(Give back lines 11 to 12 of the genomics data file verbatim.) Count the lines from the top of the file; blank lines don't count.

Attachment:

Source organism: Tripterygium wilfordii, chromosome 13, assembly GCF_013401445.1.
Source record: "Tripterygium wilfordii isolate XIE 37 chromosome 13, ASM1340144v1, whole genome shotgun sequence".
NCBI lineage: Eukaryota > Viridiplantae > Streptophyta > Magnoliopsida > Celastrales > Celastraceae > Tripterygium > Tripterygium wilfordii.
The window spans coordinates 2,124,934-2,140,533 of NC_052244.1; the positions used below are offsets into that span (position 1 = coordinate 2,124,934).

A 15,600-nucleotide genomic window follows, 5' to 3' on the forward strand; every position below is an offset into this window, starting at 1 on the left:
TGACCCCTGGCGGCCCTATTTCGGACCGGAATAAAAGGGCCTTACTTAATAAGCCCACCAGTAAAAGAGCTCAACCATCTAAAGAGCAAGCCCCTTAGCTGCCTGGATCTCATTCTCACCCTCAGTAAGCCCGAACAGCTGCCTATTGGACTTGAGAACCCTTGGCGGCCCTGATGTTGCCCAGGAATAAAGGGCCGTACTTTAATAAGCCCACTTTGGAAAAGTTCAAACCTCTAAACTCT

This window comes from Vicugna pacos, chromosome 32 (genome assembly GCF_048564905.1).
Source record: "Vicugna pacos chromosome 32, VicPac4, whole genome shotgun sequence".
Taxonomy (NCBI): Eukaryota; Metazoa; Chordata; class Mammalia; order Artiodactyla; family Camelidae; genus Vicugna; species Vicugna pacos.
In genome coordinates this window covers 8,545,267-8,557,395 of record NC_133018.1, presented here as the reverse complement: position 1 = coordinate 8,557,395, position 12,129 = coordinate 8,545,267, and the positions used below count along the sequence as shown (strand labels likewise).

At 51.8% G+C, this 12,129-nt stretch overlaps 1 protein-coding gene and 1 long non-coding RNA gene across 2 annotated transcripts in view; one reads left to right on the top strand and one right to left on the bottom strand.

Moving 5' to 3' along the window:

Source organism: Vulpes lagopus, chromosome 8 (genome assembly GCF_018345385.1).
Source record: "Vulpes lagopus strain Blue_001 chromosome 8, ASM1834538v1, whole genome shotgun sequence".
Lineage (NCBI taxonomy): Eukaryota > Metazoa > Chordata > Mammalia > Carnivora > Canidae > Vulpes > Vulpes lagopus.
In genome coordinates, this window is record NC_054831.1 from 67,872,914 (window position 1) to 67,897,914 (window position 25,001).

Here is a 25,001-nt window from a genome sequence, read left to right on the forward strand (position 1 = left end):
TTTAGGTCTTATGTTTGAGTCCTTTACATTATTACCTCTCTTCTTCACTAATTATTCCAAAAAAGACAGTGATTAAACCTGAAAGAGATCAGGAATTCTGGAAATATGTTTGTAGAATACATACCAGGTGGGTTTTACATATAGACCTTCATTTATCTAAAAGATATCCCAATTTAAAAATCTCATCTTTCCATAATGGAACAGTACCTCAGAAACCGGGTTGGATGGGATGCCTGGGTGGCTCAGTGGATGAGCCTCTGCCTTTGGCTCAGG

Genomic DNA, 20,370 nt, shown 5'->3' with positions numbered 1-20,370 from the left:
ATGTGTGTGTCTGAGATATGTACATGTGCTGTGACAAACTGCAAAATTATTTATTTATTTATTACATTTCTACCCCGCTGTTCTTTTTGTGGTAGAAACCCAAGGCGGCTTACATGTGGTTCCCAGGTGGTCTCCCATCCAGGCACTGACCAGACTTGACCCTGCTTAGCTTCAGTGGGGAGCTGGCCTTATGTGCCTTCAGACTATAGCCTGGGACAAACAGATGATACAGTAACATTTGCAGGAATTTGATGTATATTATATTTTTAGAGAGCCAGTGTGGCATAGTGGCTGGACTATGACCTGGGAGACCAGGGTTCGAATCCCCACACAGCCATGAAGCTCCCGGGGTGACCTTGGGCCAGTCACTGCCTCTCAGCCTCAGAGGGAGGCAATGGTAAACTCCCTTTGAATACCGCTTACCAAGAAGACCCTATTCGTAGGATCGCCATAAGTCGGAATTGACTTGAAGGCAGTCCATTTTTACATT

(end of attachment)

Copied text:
At 51.8% G+C, this 12,129-nt stretch overlaps 1 protein-coding gene and 1 long non-coding RNA gene across 2 annotated transcripts in view; one reads left to right on the top strand and one right to left on the bottom strand.

Moving 5' to 3' along the window: